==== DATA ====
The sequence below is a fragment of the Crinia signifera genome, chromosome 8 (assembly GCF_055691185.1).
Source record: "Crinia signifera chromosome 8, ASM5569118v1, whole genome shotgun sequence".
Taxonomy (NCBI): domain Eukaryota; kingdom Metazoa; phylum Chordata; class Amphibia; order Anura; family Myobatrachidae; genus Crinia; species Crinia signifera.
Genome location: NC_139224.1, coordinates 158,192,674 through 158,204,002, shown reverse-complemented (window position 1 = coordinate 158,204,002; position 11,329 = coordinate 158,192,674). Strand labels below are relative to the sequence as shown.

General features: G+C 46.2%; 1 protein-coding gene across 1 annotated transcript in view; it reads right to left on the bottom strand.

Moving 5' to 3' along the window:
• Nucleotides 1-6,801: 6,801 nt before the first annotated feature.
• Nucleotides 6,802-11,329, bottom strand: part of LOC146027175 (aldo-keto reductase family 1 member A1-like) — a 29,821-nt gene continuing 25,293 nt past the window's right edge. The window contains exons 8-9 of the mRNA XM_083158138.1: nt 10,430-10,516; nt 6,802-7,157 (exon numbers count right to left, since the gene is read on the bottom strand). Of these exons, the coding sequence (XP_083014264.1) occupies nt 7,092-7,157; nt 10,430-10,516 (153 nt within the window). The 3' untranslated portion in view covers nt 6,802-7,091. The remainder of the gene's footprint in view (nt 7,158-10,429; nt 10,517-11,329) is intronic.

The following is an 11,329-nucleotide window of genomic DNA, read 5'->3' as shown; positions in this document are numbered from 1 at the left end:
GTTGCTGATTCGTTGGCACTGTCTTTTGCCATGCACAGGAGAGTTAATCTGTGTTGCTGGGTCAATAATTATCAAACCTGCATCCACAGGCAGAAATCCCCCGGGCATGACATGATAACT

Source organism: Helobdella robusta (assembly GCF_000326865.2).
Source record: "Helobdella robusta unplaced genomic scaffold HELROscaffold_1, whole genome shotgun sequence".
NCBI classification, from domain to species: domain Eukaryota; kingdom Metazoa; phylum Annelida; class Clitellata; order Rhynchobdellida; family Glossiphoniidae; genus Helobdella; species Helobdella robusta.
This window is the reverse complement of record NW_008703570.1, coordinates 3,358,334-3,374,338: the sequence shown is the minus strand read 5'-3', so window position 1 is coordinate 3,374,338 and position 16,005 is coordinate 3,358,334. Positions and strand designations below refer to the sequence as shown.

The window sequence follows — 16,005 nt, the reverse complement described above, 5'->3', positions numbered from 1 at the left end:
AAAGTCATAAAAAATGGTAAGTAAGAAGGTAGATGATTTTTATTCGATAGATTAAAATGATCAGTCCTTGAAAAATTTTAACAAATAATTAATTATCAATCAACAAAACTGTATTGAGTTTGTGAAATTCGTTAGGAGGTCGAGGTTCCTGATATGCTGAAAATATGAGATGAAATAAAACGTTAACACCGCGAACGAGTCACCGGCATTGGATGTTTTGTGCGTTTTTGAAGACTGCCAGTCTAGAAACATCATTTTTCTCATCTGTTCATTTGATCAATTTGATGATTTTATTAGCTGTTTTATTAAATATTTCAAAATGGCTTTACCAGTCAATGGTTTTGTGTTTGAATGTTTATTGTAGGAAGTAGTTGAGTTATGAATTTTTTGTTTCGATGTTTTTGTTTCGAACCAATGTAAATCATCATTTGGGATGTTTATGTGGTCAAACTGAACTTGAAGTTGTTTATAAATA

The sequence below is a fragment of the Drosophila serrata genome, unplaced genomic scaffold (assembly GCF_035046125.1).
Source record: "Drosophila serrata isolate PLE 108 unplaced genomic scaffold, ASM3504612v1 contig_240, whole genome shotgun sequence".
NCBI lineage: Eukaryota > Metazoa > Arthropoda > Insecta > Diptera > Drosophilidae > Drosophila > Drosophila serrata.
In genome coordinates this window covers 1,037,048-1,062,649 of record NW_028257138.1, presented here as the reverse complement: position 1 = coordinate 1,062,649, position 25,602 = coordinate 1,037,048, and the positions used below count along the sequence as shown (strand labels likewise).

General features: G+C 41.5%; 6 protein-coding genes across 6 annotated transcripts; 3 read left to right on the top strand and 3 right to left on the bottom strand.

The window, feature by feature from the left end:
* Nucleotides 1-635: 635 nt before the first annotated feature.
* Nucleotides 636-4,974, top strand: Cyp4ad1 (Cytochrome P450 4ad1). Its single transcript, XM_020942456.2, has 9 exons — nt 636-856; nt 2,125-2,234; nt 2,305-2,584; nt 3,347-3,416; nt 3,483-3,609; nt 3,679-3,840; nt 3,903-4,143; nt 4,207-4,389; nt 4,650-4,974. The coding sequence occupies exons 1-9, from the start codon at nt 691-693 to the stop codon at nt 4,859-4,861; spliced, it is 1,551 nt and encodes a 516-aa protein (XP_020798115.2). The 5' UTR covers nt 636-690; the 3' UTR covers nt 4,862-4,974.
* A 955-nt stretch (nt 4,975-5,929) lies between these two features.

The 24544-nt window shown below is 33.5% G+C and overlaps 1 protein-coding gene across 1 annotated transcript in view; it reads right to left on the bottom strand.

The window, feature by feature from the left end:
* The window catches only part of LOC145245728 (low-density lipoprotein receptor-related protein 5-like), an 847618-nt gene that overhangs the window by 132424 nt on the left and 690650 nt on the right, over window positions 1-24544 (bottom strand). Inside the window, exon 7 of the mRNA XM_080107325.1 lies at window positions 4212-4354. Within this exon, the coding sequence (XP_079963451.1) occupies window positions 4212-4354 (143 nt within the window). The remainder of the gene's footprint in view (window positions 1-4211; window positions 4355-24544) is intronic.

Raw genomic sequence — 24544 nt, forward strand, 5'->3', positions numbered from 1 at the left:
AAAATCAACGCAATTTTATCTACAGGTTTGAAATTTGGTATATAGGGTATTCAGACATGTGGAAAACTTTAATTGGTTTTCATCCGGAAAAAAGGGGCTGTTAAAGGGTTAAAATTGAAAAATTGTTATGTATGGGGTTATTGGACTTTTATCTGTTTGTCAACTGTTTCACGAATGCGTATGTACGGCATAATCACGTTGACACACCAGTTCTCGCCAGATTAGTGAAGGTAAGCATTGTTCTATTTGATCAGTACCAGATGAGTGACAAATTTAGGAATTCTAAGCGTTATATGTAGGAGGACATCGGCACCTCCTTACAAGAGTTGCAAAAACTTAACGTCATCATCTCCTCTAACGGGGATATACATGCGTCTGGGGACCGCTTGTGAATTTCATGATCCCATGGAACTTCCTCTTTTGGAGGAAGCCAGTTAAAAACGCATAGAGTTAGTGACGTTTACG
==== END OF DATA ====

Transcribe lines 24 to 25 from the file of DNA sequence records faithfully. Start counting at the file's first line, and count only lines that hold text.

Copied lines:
* Nucleotides 636-4,974, top strand: Cyp4ad1 (Cytochrome P450 4ad1). Its single transcript, XM_020942456.2, has 9 exons — nt 636-856; nt 2,125-2,234; nt 2,305-2,584; nt 3,347-3,416; nt 3,483-3,609; nt 3,679-3,840; nt 3,903-4,143; nt 4,207-4,389; nt 4,650-4,974. The coding sequence occupies exons 1-9, from the start codon at nt 691-693 to the stop codon at nt 4,859-4,861; spliced, it is 1,551 nt and encodes a 516-aa protein (XP_020798115.2). The 5' UTR covers nt 636-690; the 3' UTR covers nt 4,862-4,974.
* A 955-nt stretch (nt 4,975-5,929) lies between these two features.